Since this letter is going to be all about “fuck yous”, I might as well start by letting you know that I buy my patchwork madras shorts from Brooks Brothers. Because, really, out of all the clothing I own nothing says “fuck you” more than a pair of patchwork madras shorts.
It isn’t just the warm weather that has me leafing through my closet looking for clothes that scream “fuck you” but the confluence of a couple of things. I went out for drinks with some friends this week and ended up in an argument about the meaning of punk. Are you rolling your eyes yet? Can you imagine anything lamer than three men in their 30s sitting around debating the meaning of punk? If it was tedious by 1977 in 2017 it is absolutely unbearable.
I won’t bore you with the minutiae, but the argument revolved around a disagreement about whether the core of punk was a primal “fuck you” only concerned with tearing things down (my view) or a socially conscious movement with strong liberal values, an inclusive spirit and a deep questioning of authority (my friend’s view). Both are technically correct, so the argument was (as most arguments that take place in bars tend to be) essentially pointless. What we are left with is preference.
What version of the story do you want to hear? And why do you want to hear it?
In the age of Trump – an age of fake news and alternative facts – it is a question I have been asking myself frequently. Why do people want to hear the stories they want to hear? I know why my friend has picked the version he has; he wants to live in a world where active and engaged people can make a difference in creating a more liberal and tolerant society. I’m not sure why I want to believe that punk was a couple of months in England in 1976 when a mad man went around singing “fuck this and fuck that” and “no future for you” with terrifying ferocity.
I spent the next day arguing with myself, as I do so often after arguing with real people, rephrasing ideas about the fine line between nihilism and cynicism, how old white people have found their Johnny Rotten in Donald Trump, and thinking about a comment my friend had made. “Look at you,” he said, gesturing to my outfit. “Like you could understand punk with your Lawrence Park background.” For the record, I didn’t grow up in Lawrence Park (one of Toronto’s tonier neighbourhoods). Also, for the record, I was wearing a forest green Bengal-striped oxford, a safari jacket, white jeans and penny loafers. It was a pretty good outfit.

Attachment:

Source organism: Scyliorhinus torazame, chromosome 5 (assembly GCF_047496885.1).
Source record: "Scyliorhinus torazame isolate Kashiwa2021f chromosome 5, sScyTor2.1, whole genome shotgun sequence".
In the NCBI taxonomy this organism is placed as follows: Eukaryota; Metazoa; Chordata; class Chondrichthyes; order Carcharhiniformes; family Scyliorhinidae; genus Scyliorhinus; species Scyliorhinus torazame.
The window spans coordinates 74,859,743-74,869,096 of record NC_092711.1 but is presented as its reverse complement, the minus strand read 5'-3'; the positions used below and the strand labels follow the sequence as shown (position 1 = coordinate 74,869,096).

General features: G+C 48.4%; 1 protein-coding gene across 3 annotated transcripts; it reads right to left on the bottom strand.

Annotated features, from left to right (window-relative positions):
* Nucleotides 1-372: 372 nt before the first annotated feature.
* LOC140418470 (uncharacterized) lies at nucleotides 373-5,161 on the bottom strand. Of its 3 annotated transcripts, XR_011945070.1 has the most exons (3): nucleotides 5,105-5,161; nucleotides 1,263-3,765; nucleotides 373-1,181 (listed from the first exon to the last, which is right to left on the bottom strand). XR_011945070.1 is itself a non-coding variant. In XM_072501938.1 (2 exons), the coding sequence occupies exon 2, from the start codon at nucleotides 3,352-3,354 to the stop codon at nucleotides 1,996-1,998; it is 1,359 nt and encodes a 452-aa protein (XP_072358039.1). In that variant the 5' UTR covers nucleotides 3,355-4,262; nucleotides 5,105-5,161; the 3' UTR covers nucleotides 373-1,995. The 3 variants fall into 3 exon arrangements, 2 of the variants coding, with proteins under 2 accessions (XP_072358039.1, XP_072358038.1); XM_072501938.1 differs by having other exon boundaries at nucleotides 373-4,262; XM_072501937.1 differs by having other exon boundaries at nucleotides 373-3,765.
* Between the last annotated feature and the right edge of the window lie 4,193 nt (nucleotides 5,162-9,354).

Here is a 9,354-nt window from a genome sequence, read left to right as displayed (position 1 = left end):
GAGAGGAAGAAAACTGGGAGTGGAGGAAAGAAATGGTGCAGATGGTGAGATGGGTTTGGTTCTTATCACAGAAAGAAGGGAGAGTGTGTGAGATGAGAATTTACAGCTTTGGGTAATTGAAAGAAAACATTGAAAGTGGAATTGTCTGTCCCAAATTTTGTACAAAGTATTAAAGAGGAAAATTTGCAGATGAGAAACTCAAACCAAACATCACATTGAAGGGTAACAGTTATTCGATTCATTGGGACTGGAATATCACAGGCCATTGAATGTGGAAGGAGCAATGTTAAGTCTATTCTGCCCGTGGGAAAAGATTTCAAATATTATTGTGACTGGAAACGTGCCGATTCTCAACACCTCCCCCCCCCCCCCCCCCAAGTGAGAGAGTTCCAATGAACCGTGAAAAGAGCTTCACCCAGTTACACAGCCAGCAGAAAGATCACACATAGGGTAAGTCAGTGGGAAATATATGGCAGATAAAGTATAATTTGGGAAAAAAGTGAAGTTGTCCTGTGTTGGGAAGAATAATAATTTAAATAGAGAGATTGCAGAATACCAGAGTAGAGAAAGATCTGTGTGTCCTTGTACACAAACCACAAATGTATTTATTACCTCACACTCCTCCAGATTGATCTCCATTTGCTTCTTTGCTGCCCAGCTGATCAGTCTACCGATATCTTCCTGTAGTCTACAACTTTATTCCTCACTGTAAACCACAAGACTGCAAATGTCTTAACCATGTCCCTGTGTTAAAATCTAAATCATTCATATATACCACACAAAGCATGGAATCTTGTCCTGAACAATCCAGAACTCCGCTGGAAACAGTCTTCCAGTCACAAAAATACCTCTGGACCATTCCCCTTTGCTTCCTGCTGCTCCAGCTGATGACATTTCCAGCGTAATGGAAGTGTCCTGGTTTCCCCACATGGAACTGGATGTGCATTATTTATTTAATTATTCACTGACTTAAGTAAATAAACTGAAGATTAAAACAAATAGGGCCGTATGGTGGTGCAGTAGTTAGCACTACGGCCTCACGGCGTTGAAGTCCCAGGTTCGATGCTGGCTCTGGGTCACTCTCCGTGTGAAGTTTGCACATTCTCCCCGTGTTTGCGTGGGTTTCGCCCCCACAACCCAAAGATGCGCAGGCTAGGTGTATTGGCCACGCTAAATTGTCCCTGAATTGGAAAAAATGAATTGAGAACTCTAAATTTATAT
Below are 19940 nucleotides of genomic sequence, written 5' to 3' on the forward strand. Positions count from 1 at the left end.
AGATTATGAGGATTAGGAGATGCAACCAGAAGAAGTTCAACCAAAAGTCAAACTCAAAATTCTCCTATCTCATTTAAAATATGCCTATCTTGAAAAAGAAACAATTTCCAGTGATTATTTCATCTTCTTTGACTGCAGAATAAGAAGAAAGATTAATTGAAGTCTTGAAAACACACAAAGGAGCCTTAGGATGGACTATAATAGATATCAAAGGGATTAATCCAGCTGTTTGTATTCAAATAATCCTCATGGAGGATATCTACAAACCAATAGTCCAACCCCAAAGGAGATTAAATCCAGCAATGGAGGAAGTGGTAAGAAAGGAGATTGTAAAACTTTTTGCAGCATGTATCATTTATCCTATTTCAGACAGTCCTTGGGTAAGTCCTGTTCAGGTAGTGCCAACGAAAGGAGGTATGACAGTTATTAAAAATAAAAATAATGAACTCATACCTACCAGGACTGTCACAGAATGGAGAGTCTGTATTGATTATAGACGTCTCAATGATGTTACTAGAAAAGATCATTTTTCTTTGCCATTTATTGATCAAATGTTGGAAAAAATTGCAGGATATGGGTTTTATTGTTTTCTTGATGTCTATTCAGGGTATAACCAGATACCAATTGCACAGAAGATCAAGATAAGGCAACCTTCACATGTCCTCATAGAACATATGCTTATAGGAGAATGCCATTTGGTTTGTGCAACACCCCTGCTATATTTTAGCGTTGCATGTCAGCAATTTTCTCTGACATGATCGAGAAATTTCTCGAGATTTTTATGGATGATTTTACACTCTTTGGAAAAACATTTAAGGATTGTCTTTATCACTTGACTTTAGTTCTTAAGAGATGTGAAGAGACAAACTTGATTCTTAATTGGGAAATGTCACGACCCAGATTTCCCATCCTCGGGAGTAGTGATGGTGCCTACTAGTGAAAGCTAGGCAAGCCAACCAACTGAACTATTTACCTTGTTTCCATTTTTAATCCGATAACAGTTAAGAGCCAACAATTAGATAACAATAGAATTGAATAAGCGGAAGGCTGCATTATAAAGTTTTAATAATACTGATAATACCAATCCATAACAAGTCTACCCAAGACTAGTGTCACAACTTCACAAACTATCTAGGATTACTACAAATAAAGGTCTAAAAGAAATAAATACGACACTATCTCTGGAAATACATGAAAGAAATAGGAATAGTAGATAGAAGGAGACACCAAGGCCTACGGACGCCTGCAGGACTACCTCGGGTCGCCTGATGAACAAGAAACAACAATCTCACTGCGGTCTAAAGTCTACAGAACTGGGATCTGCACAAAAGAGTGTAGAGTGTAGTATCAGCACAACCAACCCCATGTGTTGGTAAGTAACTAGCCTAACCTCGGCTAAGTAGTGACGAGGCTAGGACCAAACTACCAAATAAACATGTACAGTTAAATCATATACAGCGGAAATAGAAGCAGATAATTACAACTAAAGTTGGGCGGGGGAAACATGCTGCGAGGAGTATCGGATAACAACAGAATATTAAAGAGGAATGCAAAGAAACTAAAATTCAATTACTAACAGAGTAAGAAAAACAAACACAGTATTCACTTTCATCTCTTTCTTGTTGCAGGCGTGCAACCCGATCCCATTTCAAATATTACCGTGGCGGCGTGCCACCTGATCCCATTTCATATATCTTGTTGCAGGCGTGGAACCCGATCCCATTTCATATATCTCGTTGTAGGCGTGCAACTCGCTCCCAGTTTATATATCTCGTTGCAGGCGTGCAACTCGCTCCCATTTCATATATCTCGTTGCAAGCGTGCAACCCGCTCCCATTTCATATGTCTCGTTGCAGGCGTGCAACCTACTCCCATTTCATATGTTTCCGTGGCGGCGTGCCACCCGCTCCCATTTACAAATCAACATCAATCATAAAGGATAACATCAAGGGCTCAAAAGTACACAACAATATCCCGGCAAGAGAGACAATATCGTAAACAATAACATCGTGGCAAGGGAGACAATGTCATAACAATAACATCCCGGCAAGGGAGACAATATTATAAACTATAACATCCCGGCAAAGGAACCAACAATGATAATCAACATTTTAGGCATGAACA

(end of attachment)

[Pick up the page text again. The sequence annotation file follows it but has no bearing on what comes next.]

Looking to get out of my own head, I strolled through some of the menswear sites that I visit and came across a post on a site called Die Workwear! called Progressives and The Suit. It is basically just someone bending over backwards to explain that you can be liberal and care about clothes with a hundred pictures to prove it (never mind that most of the cited pictures are from an era where norms of dress existed, that most of the people pictured worked within the establishment and that the meaning of the establishment has come to mean something rather different in the intervening years, but I digress.)
But it helped crystallize in my mind why I prefer my version of punk historiography to my friend’s. Punk, as I think of it, was a primal howl. It was as subversive with the use of the swastika as it was with a mohair sweater. It didn’t have a program, it just wanted to smash shit. What punk (as my friend sees it) and the liberal suit as it represents in luscious black and white photos from the 1960s fail to truly reckon with is the fact that ‘main-stream culture’ carries within it a space for the counter-culture, and that the counter-culture always exists in a space carved out by the mainstream. It’s why Lady Gaga can wear a biker jacket and a hockey dad in Sarnia knows that she is referencing punk. Call it what you want, but it is the safety valve built into consumer capitalism that lets it sell alienation back to its disaffected children, and at a profit.
It is also why some of the smarter people writing about clothes on the Internet are willing to bake intellectual pretzels just to make themselves feel good about consuming. Whether you are sitting in a seedy downtown bar drinking mass-produced mass-marketed beer in a Ramones shirt stretched over your fat belly talking about ways to march against poverty or writing about how to square bespoke suits with progressive values while watching Mr Porter for sales on Vetements hoodies, late consumer capitalism is lurking just around the corner waiting to fuck you up.
The people who tend to think the most seriously about the problems of late capitalism tend to not think seriously about late capitalism, as a sort of sui generis exploiter of human vanity and weakness, at all.
But what does any of this have to with a garishly orange micro cord shirt? I’ve already said too much for this letter, so that will have to wait until next time.